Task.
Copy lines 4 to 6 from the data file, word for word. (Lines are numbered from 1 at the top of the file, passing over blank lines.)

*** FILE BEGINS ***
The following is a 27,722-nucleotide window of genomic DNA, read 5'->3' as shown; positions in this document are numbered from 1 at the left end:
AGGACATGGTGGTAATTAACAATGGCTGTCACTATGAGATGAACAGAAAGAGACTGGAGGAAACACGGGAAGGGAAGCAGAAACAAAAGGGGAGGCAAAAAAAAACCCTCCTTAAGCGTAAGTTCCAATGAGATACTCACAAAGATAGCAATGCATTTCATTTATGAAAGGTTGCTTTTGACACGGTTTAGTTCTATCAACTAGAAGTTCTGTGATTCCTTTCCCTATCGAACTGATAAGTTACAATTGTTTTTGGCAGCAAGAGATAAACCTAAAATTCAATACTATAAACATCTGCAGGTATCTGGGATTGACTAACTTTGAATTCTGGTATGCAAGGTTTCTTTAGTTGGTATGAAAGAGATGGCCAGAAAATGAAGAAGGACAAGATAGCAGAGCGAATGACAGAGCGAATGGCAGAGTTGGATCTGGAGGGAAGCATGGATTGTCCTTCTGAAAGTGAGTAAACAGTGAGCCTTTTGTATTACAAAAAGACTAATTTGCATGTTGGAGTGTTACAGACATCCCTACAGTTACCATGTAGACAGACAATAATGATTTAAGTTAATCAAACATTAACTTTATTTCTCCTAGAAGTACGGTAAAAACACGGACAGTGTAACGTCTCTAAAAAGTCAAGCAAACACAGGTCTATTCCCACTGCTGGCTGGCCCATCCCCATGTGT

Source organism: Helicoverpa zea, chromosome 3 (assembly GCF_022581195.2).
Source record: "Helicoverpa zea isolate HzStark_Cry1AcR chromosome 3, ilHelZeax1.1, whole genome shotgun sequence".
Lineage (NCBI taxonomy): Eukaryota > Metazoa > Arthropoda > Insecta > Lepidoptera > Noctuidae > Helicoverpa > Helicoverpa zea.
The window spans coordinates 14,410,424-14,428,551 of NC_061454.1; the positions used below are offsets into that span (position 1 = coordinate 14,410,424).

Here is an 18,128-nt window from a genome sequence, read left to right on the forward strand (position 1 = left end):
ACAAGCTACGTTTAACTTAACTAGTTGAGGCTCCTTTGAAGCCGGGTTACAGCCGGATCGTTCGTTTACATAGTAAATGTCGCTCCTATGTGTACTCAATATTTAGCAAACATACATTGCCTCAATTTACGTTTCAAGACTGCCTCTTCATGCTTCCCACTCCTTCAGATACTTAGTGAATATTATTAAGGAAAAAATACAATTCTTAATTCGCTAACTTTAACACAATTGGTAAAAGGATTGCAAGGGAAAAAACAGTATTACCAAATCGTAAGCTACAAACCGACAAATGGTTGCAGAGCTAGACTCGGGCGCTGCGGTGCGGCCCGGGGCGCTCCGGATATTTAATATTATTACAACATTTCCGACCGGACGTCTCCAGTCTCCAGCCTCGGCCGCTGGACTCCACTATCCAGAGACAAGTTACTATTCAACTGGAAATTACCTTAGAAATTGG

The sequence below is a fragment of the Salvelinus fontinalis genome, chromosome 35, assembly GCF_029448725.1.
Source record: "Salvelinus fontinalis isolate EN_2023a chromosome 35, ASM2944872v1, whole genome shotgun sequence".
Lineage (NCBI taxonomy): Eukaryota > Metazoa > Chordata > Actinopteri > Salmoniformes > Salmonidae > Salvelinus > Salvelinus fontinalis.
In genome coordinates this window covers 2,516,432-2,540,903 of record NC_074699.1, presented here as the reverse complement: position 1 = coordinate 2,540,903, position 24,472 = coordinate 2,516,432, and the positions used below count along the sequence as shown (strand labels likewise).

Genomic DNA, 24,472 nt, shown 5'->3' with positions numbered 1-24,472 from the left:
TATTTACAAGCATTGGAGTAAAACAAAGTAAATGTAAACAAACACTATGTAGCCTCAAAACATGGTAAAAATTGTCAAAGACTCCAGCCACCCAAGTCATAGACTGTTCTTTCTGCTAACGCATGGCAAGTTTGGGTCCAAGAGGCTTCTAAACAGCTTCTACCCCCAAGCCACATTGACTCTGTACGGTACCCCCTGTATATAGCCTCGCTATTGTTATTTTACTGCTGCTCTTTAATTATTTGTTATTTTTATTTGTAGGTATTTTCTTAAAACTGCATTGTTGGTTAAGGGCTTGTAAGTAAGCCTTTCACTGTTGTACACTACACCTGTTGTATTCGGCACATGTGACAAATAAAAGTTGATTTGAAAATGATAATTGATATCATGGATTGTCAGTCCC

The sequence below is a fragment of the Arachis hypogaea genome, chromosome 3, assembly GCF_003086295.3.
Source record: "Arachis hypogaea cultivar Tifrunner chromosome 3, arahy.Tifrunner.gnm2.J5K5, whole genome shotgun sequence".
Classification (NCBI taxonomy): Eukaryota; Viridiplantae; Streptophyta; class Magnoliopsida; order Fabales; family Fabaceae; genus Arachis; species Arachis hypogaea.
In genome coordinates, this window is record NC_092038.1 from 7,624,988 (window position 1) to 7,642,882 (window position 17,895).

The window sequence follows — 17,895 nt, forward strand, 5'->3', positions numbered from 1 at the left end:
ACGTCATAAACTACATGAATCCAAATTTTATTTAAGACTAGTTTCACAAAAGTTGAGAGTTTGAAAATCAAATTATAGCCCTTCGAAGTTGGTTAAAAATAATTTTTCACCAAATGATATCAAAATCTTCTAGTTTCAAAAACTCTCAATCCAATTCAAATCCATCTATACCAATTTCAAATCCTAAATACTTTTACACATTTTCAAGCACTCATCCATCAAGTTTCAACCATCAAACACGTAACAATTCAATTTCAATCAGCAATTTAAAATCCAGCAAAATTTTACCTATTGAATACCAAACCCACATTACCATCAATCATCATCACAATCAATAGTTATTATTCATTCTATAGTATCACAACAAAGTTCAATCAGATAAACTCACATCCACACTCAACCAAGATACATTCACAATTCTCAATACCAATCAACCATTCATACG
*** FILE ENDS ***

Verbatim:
Source record: "Helicoverpa zea isolate HzStark_Cry1AcR chromosome 3, ilHelZeax1.1, whole genome shotgun sequence".
Lineage (NCBI taxonomy): Eukaryota > Metazoa > Arthropoda > Insecta > Lepidoptera > Noctuidae > Helicoverpa > Helicoverpa zea.
The window spans coordinates 14,410,424-14,428,551 of NC_061454.1; the positions used below are offsets into that span (position 1 = coordinate 14,410,424).